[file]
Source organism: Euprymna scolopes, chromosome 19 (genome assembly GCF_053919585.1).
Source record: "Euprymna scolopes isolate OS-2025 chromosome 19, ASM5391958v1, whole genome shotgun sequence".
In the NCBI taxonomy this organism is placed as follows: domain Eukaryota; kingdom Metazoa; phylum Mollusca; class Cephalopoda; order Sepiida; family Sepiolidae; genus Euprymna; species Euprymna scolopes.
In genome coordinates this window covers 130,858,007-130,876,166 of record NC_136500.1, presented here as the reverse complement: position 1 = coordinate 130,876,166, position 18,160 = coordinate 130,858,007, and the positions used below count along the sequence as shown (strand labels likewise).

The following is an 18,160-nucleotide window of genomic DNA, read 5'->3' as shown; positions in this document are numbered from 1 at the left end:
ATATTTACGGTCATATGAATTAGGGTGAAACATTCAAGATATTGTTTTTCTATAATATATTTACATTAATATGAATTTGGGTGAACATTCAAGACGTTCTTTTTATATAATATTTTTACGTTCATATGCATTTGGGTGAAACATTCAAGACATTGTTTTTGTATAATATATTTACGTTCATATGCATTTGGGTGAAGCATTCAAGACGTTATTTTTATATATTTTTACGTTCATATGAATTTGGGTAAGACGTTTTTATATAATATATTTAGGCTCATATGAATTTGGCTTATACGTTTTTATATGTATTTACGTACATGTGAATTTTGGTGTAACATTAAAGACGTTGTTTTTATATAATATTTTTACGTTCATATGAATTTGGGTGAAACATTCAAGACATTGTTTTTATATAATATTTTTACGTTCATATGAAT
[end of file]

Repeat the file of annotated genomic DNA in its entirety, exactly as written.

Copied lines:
Source organism: Euprymna scolopes, chromosome 19 (genome assembly GCF_053919585.1).
Source record: "Euprymna scolopes isolate OS-2025 chromosome 19, ASM5391958v1, whole genome shotgun sequence".
In the NCBI taxonomy this organism is placed as follows: domain Eukaryota; kingdom Metazoa; phylum Mollusca; class Cephalopoda; order Sepiida; family Sepiolidae; genus Euprymna; species Euprymna scolopes.
In genome coordinates this window covers 130,858,007-130,876,166 of record NC_136500.1, presented here as the reverse complement: position 1 = coordinate 130,876,166, position 18,160 = coordinate 130,858,007, and the positions used below count along the sequence as shown (strand labels likewise).

The following is an 18,160-nucleotide window of genomic DNA, read 5'->3' as shown; positions in this document are numbered from 1 at the left end:
ATATTTACGGTCATATGAATTAGGGTGAAACATTCAAGATATTGTTTTTCTATAATATATTTACATTAATATGAATTTGGGTGAACATTCAAGACGTTCTTTTTATATAATATTTTTACGTTCATATGCATTTGGGTGAAACATTCAAGACATTGTTTTTGTATAATATATTTACGTTCATATGCATTTGGGTGAAGCATTCAAGACGTTATTTTTATATATTTTTACGTTCATATGAATTTGGGTAAGACGTTTTTATATAATATATTTAGGCTCATATGAATTTGGCTTATACGTTTTTATATGTATTTACGTACATGTGAATTTTGGTGTAACATTAAAGACGTTGTTTTTATATAATATTTTTACGTTCATATGAATTTGGGTGAAACATTCAAGACATTGTTTTTATATAATATTTTTACGTTCATATGAAT